Union Leaders Warn Safety Concerns with Lack of D.C. Fire Apparatus

D.C. Fire and EMS has been operating the past few months with half of number of ladder trucks it needs to keep the city safe.

“We need to have the appropriate vehicles and tools to do our jobs. And right now, we don’t,” said D.C. firefighter and Local 36 union representative, Dabney Hudson.

“Yes,” he stated. “This could impact public safety.”

This past summer, D.C. Fire launched a fleet wide inspection of its ladder trucks — the first in years. Seven failed and were pulled from service. Due to a lack of maintenance, the ladders rusted and need to be sent back to the manufacturer in Green Bay for repairs.

D.C. Ladder Truck 9 is one of the first to be sent to Wisconsin. The truck is currently parked at a garage in Hagerstown as it awaits shipment. A July 31 inspection obtained by ABC7 News for Ladder 9 shows it failed on 17 points. The violations included broken wires, broken bolts and corrosion. But up until the day of the inspection that truck was in service.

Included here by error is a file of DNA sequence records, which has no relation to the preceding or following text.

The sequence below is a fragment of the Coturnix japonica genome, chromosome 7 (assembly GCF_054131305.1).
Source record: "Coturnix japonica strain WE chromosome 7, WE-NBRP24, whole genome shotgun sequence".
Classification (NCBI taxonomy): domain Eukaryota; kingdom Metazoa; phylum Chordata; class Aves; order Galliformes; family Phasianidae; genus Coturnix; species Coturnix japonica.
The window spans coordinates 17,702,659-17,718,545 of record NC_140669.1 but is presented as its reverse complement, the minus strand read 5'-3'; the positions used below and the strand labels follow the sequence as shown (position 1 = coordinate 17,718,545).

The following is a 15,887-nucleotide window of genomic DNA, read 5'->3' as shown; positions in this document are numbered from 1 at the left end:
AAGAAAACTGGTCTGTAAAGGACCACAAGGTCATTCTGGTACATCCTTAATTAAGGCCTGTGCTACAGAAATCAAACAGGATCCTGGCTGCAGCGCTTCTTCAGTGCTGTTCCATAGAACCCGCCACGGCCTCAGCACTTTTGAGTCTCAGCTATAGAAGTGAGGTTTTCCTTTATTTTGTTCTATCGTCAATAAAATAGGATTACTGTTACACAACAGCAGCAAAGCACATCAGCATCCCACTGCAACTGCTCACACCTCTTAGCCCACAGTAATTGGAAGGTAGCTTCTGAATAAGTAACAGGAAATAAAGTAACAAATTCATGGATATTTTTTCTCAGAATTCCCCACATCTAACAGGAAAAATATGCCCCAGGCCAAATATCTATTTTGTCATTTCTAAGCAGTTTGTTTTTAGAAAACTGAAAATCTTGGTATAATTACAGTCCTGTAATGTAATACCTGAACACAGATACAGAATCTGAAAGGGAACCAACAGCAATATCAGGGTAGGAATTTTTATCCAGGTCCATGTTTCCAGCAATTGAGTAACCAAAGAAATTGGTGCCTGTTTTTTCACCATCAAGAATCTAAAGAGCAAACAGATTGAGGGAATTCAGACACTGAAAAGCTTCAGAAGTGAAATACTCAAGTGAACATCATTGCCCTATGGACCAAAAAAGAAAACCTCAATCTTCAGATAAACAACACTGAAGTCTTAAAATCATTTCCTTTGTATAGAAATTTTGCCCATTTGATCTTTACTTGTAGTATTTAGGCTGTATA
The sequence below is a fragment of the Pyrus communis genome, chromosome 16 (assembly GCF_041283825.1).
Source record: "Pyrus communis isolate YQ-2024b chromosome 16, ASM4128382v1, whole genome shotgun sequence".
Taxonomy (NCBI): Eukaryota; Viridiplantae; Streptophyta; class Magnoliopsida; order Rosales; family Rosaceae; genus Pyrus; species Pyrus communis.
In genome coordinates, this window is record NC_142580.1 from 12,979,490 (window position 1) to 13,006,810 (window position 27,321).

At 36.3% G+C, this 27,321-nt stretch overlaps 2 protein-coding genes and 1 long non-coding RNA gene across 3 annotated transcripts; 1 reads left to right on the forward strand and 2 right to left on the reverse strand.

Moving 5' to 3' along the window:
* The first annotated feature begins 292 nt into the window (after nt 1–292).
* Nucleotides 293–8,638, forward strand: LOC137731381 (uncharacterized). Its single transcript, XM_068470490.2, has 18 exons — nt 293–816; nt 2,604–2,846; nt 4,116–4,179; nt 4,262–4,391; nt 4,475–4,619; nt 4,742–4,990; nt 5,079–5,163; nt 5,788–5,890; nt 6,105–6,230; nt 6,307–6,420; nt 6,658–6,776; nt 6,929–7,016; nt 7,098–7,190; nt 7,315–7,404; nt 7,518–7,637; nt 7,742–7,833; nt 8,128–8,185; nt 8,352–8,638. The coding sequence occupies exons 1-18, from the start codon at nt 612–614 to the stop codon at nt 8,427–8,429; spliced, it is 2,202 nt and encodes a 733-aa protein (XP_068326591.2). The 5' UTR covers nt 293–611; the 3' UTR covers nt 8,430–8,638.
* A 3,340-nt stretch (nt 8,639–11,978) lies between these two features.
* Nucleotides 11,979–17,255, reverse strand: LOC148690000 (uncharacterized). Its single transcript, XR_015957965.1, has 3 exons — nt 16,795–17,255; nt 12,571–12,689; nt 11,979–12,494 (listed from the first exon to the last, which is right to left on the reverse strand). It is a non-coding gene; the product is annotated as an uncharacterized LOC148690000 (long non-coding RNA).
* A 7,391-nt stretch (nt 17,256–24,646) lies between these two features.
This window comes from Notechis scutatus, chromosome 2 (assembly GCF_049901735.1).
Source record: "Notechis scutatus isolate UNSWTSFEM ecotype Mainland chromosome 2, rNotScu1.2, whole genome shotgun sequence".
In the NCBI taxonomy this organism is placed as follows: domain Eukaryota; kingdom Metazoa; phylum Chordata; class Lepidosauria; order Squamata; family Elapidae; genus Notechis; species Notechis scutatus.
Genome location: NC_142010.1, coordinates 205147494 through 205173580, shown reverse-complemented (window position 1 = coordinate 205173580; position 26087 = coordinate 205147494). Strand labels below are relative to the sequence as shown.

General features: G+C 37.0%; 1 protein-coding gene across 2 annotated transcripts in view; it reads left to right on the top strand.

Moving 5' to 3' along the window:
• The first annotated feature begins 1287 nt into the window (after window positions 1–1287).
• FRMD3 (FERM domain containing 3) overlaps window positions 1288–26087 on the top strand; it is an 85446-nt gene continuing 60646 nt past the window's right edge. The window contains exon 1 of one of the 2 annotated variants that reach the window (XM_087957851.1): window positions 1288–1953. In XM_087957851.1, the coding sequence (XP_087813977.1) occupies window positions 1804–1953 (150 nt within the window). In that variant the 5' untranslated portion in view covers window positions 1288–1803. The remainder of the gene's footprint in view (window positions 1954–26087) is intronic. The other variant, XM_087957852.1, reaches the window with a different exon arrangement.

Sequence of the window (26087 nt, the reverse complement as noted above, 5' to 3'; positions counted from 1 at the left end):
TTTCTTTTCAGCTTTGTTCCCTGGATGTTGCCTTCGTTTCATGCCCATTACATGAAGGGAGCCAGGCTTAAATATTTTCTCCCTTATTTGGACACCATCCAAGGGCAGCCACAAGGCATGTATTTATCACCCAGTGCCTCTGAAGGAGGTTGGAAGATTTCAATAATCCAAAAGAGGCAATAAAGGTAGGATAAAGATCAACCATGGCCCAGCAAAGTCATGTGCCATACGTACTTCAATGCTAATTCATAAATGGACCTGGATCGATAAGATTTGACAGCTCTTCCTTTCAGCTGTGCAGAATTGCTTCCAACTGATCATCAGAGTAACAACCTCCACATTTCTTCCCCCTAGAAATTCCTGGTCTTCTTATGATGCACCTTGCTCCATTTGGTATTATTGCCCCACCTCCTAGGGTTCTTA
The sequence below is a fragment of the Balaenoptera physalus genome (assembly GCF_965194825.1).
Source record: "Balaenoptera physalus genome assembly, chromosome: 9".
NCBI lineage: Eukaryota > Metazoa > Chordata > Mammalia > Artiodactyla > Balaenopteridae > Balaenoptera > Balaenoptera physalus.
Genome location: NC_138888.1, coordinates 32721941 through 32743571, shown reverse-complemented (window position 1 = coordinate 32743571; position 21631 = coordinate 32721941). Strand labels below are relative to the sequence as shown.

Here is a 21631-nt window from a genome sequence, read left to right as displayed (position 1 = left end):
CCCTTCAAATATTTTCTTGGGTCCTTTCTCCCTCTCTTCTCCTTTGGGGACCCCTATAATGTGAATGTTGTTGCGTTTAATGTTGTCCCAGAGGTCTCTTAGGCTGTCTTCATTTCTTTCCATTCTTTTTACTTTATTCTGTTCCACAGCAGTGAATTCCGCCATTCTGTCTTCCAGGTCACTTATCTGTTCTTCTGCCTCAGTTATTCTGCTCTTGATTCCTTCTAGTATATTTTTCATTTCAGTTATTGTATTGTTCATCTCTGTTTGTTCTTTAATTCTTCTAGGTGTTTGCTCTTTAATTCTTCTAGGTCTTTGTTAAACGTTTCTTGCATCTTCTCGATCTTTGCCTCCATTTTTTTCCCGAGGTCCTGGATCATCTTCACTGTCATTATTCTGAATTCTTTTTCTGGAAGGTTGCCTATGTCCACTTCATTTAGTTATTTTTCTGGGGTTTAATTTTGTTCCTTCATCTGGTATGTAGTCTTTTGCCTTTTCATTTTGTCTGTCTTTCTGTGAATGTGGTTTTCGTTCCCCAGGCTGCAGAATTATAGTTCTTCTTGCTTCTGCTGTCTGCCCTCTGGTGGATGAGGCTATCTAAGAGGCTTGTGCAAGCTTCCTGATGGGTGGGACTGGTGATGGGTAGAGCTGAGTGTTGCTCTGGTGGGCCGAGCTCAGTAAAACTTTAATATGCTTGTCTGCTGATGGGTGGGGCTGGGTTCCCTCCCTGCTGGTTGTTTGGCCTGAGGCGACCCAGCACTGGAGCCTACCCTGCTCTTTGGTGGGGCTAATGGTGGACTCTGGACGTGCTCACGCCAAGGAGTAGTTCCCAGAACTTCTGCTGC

Eighteen of D.C.’s 28 ladder trucks have recently been out of service — and response times reflect a decimated fleet.

At full force, D.C. Fire should have 16 ladder trucks in service and five in reserve — for a total of 21. But over the last six months, the department has had as few as 10 usable trucks.

Eugene Jones is the interim D.C. fire chief. He took over the ailing department in November of 2013.

“I would say yes,” responded Jones when asked if regular maintenance is now being done on the trucks.

A November 2013 audit slams D.C. Fire and EMS for not having a preventative maintenance plan. Jones says, during his short tenure, he has instituted a regular in-station maintenance program. More mechanics are being hired and new inspection standards have been adopted.

The chief also said within the next month, the department will receive six new ladder trucks. In the meantime, neighboring fire departments have been alerted of D.C.’s lack of equipment – just in case.

For more information, view wjla.com

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